Cabarrus Heritage

Part of the American History & Genealogy Project

Welcome

Welcome to Cabarrus Heritage!  This website is part of the American History and Genealogy Project, an unincorporated not-for-profit network of independent websites devoted to history and genealogy.  Cabarrus Heritage contains abstracts and transcriptions of original documents, historical photographs and narratives, and links to records and resources.  If you have questions or need assistance, I would be happy to help.  Thank you for visiting!

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The AHGP relies on volunteers to grow and maintain our websites.  There are many state and county sites that need coordinators.  We also have positions for special projects including transcriber, editor, photographer and more.  You can also submit genealogical or historical data for any of our sites.  We appreciate your contributions!  

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History

Cabarrus County was formed in 1792, from Mecklenburg County, and was so named in compliment to Stephen Cabarrus, member from Chowan County, and Speaker of the House of Commons.  It is situated in the south-western part of the State, and is bounded on the north by Rowan and Iredell, east by Stanly County, south by Union, and west by Mecklenburg.   Source: Clarence E. Horton, Jr., "A Historical Perspective of Cabarrus County," Cabarrus County, North Carolina (https://www.cabarruscounty.us/government/Pages/Historical-Perspective.aspx : accessed 9 June 2017).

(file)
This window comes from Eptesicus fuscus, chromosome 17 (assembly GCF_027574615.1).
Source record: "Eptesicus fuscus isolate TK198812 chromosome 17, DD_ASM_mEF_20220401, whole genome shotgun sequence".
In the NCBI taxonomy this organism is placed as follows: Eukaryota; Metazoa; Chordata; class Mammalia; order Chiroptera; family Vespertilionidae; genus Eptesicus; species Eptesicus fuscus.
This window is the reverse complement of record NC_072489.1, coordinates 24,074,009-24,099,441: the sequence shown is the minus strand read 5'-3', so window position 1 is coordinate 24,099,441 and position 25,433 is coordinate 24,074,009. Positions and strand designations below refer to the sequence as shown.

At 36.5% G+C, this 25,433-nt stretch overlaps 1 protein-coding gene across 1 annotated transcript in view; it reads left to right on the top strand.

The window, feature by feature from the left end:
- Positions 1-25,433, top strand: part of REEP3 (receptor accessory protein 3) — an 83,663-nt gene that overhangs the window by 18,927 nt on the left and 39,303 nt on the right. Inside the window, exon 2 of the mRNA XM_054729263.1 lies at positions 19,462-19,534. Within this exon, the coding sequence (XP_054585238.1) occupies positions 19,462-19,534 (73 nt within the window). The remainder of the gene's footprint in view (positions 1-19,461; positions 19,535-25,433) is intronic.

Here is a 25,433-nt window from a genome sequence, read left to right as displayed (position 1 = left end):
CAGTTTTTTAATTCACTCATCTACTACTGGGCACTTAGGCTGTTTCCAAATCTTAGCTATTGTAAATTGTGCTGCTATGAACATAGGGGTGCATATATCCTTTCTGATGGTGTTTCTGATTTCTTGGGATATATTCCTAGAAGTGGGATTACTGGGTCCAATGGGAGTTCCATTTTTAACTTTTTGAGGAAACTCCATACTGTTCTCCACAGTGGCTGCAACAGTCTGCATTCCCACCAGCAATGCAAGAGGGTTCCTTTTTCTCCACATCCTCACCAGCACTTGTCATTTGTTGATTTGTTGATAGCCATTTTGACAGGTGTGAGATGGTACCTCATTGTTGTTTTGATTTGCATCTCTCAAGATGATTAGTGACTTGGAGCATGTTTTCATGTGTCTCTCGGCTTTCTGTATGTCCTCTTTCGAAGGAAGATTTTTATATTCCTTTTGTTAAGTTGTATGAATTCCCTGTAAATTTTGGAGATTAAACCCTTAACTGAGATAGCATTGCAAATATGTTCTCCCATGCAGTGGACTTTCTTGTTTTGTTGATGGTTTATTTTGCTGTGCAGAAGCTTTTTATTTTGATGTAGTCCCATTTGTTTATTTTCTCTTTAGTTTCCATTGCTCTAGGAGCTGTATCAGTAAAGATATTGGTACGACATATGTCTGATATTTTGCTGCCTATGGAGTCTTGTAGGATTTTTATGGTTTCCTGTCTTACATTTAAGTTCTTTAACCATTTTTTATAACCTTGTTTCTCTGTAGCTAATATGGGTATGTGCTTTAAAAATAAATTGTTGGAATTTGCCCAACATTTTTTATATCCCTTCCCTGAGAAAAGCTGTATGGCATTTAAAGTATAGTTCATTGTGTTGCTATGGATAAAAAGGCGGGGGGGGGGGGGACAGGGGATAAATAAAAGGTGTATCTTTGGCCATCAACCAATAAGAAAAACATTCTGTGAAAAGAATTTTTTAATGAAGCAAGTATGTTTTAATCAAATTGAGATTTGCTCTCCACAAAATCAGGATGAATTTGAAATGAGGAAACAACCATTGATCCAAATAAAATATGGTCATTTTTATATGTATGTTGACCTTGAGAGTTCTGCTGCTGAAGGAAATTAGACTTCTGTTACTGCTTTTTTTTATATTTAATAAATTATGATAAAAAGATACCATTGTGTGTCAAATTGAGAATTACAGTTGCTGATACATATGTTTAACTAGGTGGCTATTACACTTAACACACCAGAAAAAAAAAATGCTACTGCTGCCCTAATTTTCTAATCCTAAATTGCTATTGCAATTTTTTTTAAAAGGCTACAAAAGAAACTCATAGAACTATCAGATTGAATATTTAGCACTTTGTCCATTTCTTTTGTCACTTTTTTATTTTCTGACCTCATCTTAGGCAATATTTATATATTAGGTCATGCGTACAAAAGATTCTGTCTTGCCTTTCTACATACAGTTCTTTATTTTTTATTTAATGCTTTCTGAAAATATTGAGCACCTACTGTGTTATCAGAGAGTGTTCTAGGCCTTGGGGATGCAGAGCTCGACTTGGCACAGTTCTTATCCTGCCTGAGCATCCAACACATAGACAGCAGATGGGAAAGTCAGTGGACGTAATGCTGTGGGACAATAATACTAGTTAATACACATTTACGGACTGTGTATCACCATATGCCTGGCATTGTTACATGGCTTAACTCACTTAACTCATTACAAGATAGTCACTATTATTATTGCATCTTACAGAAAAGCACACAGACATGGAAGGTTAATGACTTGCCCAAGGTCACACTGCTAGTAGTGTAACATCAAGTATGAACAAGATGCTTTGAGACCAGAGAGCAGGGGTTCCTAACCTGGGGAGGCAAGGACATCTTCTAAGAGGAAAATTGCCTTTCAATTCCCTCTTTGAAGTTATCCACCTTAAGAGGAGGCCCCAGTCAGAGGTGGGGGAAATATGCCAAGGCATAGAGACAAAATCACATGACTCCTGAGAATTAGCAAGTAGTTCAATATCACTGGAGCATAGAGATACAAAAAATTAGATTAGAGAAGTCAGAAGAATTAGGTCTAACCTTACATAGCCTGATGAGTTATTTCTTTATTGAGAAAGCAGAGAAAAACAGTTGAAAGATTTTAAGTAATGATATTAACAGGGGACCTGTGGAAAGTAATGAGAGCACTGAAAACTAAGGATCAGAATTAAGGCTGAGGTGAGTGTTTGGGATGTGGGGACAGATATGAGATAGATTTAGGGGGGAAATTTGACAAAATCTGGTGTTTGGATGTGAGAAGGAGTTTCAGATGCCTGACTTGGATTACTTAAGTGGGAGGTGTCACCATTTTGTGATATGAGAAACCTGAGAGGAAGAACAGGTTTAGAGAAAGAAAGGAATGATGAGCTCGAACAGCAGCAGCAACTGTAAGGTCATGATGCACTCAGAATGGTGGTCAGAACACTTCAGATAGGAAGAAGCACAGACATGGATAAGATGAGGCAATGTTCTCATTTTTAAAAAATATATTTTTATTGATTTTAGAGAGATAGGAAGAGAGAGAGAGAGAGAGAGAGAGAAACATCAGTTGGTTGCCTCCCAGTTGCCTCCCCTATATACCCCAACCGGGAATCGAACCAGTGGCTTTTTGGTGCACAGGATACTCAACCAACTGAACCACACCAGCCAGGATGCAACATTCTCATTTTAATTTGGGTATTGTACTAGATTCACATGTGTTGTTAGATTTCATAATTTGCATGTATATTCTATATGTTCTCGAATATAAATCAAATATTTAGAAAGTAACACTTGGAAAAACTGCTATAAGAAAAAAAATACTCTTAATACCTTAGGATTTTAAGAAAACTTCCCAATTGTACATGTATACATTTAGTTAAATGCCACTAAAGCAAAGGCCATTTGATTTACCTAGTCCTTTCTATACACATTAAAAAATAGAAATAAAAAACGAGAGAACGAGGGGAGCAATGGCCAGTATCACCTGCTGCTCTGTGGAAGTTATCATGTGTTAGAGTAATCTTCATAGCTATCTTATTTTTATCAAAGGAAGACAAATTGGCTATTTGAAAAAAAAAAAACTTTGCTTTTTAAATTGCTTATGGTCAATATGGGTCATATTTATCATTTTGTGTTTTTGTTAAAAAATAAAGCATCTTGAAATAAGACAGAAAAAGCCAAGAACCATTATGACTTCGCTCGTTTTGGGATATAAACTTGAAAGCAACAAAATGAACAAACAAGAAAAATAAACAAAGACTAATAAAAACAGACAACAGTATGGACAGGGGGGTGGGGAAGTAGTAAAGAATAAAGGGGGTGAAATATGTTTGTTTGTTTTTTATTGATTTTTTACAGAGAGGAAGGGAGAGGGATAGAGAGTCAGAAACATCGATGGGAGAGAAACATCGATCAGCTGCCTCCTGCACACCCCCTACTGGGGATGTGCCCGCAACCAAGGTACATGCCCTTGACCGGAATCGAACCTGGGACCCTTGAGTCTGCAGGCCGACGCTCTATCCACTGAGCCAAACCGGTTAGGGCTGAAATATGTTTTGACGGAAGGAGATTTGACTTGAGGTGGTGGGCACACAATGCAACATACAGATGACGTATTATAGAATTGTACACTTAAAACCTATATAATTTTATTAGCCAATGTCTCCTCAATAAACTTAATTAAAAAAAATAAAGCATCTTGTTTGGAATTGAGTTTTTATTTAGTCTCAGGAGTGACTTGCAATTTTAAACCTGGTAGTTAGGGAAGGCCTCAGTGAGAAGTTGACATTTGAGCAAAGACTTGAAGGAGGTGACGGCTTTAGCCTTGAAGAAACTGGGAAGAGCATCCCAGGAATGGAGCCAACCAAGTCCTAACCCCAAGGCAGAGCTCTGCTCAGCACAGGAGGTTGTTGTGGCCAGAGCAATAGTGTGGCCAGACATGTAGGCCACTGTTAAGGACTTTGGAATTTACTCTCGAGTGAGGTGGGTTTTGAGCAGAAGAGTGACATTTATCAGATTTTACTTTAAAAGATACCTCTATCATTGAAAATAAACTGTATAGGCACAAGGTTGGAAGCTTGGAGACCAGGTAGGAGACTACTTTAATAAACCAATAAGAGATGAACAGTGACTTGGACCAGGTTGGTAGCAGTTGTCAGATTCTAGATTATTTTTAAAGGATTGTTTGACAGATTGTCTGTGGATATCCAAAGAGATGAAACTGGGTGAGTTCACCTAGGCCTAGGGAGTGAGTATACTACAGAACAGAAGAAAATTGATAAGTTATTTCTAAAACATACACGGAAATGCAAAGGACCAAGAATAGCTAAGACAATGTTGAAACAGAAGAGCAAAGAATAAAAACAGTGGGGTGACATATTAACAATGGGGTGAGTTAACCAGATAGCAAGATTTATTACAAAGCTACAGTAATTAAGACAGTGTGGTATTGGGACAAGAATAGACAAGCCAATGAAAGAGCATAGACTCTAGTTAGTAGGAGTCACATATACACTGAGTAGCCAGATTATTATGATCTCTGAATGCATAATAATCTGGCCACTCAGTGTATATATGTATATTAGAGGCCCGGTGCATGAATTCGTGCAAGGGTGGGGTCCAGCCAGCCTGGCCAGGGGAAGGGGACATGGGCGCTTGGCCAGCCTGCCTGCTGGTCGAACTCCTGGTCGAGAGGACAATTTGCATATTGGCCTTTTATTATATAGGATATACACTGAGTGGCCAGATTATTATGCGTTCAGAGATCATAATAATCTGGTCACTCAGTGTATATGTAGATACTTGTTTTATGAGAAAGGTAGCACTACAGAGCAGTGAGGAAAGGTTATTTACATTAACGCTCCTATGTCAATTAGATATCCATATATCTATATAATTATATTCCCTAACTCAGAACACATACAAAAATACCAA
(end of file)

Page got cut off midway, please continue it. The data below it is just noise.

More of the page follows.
In 1732, according to established Cabarrus County tradition, a young Scots-Irishman named John Rodgers followed the old Warrior's Path from Pennsylvania through the Valley of the Shenandoah into the fertile lands of piedmont North Carolina and began building his cabin along Back Creek, near its junction with the aptly named Rocky River.  He was soon joined by his countrymen.  It is generally accepted that these Scotch-Irish settlers claimed the richer "black jack" lands of western and southern Cabarrus County, so that German settlers arriving in the 1740s amiably entered the eastern portion of the county, claiming lands on both sides of Dutch Buffalo Creek.  To their west, along Cold Water Creek, lived a colony of Welsh-English.   John H. Wheeler, Historical Sketches of North Carolina from 1584 to 1851 (Philadelphia, Pennsylvania: Lippincott, Grambo and Co., 1851), 63.

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